Ending on a high note: U-M Alumni Pep Band director retires after 21 years
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Danilel Brenner | AnnArbor.com
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An hour before the University of Michigan’s last regular-season game Sunday John Wilkins arrived, just as he has each time he has directed the Alumni Pep Band for the past 21 years.
Sunday was different, though. It would be his last time. Wilkins, who wants to spend more time with his family and focus on playing his own instrument, had decided to retire.
The alumni band performs whenever the student pep band is not available, such as during spring break, which was the case Sunday for U-M's game against Indiana. And, as you would expect, the band doesn’t miss a beat.
Founded originally by Wilkins and a few Alumni Band members to support the hockey team during the Great Lakes Invitational tournament at Joe Louis Arena in Detroit, the band expanded to substituting at men’s and women’s basketball and women’s volleyball games. That comes out to between 10 and 15 gigs a year.
Wilkins has never missed a scheduled rehearsal or game in all those years, even though it has meant sacrificing family time and vacations, especially around Thanksgiving and Christmas.
Watching him at the games, it’s obvious that he is doing something he loves. “I direct enthusiastically, with a lot of passion,” he said.
“I get very involved in the games. It’s important that we be there to contribute to the home court advantage and to enhance the incredible spirit that’s present. We prepare well to perform at our best. The band always amazes me at how well they play."
Wilkins grew up in Ann Arbor attending basketball, football, and hockey games. “Michigan athletics is in my soul,” he says. Performing is, too. He says that being a showman has come naturally to him ever since he began playing trumpet in fifth grade at Wines Elementary. “I try to play for the audience, to connect with them, he said. “ Playing in a nightclub in Ypsilanti for 30 years helped.”
Wilkins’ showmanship was on full display Sunday, and the fans loved it. During a time out near the end of the game, the video board focused on Wilkins and the band as they played, and the announcer paid tribute to Wilkins for his years of service. The arena was rocking, and Wilkins received a long and loud standing ovation.
The band has 115 members. About 30 of them play at almost every game, and they are joined by 15 to 35 more who make it when they are able. Most live in southeast Michigan, but some come from as far as Holland, Grand Rapids, Dayton, and Cleveland. The requirement for membership is to have played in a UM band ensemble at least one semester. Every decade is represented back to the 1950s.
Besides retiring from the pep band, Wilkins retired from teaching music and being the band director at Mumford High School in Detroit last July. “That was a great fit for me,” he said. “I loved the kids and would say that I was born to teach even more than to be a musician. I was proud that my students seemed to enjoy coming to my class, learning and performing music, and feeling like we were one big family.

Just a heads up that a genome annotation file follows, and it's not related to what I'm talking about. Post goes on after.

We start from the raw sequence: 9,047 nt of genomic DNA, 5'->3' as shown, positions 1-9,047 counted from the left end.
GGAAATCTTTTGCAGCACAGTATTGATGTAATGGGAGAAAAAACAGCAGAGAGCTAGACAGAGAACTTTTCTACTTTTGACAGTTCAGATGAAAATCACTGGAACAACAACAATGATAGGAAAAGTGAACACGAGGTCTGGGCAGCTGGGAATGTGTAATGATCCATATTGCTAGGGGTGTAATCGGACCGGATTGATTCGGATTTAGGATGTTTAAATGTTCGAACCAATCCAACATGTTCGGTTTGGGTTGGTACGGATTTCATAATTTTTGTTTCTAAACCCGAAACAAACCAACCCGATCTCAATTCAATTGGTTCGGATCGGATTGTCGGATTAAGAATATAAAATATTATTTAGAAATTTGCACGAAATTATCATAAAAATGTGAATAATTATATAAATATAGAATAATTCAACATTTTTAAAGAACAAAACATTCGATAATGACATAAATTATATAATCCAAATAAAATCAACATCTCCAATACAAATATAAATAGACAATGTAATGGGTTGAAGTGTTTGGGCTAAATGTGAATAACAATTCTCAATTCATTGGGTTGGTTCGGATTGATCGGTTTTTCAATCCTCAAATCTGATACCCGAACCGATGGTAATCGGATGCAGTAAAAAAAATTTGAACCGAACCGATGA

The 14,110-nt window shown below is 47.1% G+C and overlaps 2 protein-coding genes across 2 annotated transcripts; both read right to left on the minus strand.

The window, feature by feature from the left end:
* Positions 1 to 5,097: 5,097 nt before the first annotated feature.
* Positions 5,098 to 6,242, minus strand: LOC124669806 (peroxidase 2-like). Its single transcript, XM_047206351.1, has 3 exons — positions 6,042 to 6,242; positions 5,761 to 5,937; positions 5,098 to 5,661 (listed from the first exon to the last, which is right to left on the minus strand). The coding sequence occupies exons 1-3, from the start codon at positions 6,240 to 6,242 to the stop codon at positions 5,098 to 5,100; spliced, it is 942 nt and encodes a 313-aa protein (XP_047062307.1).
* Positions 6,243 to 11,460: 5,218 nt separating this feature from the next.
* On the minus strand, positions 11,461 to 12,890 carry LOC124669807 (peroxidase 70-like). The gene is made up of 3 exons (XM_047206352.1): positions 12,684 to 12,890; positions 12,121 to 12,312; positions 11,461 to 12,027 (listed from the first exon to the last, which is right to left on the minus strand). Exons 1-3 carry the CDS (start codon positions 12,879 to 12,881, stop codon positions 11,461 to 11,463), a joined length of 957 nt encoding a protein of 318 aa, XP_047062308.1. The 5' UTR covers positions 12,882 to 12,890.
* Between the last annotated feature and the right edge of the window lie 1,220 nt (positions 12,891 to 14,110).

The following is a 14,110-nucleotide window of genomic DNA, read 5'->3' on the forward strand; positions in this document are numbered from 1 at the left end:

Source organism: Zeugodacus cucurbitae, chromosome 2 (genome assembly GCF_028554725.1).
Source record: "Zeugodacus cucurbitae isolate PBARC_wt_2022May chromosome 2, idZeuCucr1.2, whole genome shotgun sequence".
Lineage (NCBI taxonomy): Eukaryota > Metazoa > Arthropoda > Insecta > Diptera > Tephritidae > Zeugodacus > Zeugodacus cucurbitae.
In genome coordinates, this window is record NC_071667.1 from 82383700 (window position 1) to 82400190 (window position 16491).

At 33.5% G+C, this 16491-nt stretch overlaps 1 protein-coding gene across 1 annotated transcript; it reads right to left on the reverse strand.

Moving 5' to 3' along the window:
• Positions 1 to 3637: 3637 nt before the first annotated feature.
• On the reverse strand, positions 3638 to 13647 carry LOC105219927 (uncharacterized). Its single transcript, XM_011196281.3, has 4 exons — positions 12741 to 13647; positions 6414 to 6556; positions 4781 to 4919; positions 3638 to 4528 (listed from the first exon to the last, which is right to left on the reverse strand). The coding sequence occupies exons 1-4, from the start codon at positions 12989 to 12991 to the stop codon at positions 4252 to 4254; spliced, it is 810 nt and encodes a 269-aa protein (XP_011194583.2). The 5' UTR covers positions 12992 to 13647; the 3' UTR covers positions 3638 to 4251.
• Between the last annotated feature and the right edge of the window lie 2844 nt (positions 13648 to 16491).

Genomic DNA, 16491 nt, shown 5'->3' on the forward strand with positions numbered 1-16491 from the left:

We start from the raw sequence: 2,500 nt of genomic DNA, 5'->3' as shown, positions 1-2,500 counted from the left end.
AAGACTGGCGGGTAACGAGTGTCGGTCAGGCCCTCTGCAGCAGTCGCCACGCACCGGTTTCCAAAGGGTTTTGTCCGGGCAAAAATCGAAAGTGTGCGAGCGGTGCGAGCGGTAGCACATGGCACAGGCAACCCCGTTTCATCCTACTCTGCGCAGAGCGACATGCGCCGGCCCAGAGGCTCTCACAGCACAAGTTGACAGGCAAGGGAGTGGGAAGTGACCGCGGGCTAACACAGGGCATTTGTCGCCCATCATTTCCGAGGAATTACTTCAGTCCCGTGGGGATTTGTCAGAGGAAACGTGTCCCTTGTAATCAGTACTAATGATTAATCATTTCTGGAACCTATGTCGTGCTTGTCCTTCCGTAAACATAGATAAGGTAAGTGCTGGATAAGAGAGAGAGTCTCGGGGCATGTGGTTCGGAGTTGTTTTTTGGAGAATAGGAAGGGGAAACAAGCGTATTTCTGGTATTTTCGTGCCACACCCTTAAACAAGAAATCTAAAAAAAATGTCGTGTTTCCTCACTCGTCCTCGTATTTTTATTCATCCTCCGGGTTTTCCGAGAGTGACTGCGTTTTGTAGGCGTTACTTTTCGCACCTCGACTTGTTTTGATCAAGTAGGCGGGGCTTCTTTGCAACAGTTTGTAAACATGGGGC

“Several times I brought the Mumford pep band to play at Michigan hockey and men’s basketball games. It wasn’t uncommon that they would receive a standing ovation.”
A difficult decision
Deciding to retire from the pep band was not easy for Wilkins. “I will miss the Alumni Pep Band very much,” he said. “The opportunity given to me to conduct a Michigan band at Michigan games, to play this great Michigan music, was a dream that I had since a little boy, a dream come true. Over the years I have developed incredible friendships with the players and will miss working with them on a regular basis. I'm glad that I have been invited to come back every year to conduct the entire Alumni Band at the football game in October on homecoming weekend.”
At the same time, he has recognized the need to slow down. “For instance, I have a daughter and son-in-law stationed at West Point, and they have a 2-year-old daughter who I rarely see,” he said. “Last year at Thanksgiving, Christmas, and New Years’, my wife, Karen, drove out to New York three times to visit while I stayed behind because the pep band had gigs. It broke my heart to not go, especially when my granddaughter never asked or talked about Grandpa.”
He is also looking forward to having more time to play the music he likes on his horn, to give private lessons, to sing, to exercise and to walk three miles every morning.
Pete Dalton, a tuba player and the band manager said Wilkins has brought lots of positive energy to the band. “He is a showman; he is the most pure energy and enthusiasm you will ever find, said. “At the same time, he is quiet and genuine, a good man with a capital G.”
Dave Finn, who plays alto saxophone and has been close to Wilkins for years, calls him a treasured friend. “John has become like the brother I never had,” he said. “There isn't a phony bone in his body. He is the type of person who draws people into his life. The question now for our band is 'how do you replace someone like John Wilkins?'”
Watch a video of Wilkins below:
Bob Horning is a lifelong Ann Arbor resident who writes U-M sports human interest stories for AnnArbor.com. If you have ideas for future columns, please email firstname.lastname@example.org.